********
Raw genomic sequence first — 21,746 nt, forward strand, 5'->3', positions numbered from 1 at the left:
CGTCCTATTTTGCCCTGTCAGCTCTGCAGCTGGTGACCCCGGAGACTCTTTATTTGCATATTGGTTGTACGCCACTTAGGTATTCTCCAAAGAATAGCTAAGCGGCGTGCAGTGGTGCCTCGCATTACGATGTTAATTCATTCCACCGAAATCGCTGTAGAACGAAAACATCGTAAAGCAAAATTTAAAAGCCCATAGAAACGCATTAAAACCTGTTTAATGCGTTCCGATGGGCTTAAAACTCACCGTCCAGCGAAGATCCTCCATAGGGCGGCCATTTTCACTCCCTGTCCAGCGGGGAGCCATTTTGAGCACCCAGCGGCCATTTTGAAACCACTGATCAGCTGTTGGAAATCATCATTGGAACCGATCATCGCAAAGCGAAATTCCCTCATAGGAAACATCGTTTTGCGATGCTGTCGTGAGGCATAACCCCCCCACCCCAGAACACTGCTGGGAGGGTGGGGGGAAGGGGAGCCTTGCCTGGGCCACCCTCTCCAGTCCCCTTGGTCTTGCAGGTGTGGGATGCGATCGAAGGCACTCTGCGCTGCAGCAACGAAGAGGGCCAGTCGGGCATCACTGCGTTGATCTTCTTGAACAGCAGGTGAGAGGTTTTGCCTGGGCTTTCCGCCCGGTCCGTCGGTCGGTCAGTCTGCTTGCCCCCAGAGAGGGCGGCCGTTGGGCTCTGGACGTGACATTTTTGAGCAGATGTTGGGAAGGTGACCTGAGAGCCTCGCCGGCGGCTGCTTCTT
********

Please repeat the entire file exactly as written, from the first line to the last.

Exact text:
Raw genomic sequence first — 21,746 nt, forward strand, 5'->3', positions numbered from 1 at the left:
CGTCCTATTTTGCCCTGTCAGCTCTGCAGCTGGTGACCCCGGAGACTCTTTATTTGCATATTGGTTGTACGCCACTTAGGTATTCTCCAAAGAATAGCTAAGCGGCGTGCAGTGGTGCCTCGCATTACGATGTTAATTCATTCCACCGAAATCGCTGTAGAACGAAAACATCGTAAAGCAAAATTTAAAAGCCCATAGAAACGCATTAAAACCTGTTTAATGCGTTCCGATGGGCTTAAAACTCACCGTCCAGCGAAGATCCTCCATAGGGCGGCCATTTTCACTCCCTGTCCAGCGGGGAGCCATTTTGAGCACCCAGCGGCCATTTTGAAACCACTGATCAGCTGTTGGAAATCATCATTGGAACCGATCATCGCAAAGCGAAATTCCCTCATAGGAAACATCGTTTTGCGATGCTGTCGTGAGGCATAACCCCCCCACCCCAGAACACTGCTGGGAGGGTGGGGGGAAGGGGAGCCTTGCCTGGGCCACCCTCTCCAGTCCCCTTGGTCTTGCAGGTGTGGGATGCGATCGAAGGCACTCTGCGCTGCAGCAACGAAGAGGGCCAGTCGGGCATCACTGCGTTGATCTTCTTGAACAGCAGGTGAGAGGTTTTGCCTGGGCTTTCCGCCCGGTCCGTCGGTCGGTCAGTCTGCTTGCCCCCAGAGAGGGCGGCCGTTGGGCTCTGGACGTGACATTTTTGAGCAGATGTTGGGAAGGTGACCTGAGAGCCTCGCCGGCGGCTGCTTCTT